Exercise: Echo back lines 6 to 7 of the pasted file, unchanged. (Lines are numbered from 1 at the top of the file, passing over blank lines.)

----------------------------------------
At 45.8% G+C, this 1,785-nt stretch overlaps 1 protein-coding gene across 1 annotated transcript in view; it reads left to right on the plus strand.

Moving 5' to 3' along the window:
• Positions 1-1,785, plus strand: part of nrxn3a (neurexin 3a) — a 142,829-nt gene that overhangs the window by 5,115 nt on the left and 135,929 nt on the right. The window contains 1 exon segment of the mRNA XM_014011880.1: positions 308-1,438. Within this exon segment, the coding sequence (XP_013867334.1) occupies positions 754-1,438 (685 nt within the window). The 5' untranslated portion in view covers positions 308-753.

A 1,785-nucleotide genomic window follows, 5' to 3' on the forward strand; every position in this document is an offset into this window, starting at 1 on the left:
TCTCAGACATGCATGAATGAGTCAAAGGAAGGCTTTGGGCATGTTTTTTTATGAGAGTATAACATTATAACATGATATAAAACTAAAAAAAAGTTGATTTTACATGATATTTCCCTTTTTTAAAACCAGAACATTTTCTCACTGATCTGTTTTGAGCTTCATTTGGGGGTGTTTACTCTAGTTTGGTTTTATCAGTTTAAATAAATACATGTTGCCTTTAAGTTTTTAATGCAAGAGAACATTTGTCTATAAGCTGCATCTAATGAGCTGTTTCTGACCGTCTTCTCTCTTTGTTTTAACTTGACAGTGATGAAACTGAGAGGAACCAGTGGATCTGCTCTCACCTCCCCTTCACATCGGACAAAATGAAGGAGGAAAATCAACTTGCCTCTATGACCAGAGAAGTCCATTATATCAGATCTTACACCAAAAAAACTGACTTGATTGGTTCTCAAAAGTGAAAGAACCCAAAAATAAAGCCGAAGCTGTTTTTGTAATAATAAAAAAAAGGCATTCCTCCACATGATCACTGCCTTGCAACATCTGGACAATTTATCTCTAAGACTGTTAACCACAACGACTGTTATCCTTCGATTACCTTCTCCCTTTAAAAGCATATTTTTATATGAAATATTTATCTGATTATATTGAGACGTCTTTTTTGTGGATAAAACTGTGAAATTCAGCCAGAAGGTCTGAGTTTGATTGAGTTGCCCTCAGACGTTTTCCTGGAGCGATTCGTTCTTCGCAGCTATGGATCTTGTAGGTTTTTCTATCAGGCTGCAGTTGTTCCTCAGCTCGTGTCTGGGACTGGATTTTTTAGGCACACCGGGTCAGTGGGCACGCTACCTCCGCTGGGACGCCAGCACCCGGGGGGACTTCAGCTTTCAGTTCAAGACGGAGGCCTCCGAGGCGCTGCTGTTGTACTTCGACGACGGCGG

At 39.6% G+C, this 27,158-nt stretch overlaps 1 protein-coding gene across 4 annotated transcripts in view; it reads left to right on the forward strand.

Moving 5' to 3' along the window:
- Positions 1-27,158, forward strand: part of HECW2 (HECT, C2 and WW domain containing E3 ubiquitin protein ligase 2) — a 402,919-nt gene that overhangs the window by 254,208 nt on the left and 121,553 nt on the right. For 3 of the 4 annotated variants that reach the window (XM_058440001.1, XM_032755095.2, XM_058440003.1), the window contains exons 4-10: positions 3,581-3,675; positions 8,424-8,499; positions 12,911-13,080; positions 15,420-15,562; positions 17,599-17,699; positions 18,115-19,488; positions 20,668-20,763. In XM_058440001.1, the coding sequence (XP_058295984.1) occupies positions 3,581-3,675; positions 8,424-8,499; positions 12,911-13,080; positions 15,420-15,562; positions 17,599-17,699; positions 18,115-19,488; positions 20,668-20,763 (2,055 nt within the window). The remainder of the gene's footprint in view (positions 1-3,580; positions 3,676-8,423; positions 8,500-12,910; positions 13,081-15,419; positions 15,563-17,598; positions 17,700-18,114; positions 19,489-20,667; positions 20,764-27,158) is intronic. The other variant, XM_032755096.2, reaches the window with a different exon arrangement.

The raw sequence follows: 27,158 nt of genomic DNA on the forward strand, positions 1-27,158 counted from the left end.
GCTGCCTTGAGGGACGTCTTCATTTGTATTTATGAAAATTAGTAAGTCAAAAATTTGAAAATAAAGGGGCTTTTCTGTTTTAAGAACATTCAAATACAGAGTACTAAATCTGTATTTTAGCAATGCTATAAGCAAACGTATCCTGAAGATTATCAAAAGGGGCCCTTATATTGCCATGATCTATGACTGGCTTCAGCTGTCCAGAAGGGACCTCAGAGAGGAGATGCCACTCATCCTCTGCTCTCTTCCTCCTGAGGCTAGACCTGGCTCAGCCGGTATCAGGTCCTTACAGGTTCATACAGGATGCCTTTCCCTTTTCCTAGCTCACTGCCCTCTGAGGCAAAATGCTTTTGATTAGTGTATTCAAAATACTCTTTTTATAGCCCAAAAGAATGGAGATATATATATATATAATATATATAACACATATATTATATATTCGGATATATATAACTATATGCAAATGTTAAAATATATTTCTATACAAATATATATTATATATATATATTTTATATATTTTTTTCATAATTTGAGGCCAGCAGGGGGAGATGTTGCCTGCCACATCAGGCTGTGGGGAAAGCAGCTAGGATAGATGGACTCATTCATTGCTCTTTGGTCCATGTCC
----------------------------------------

At 39.6% G+C, this 27,158-nt stretch overlaps 1 protein-coding gene across 4 annotated transcripts in view; it reads left to right on the forward strand.

Moving 5' to 3' along the window: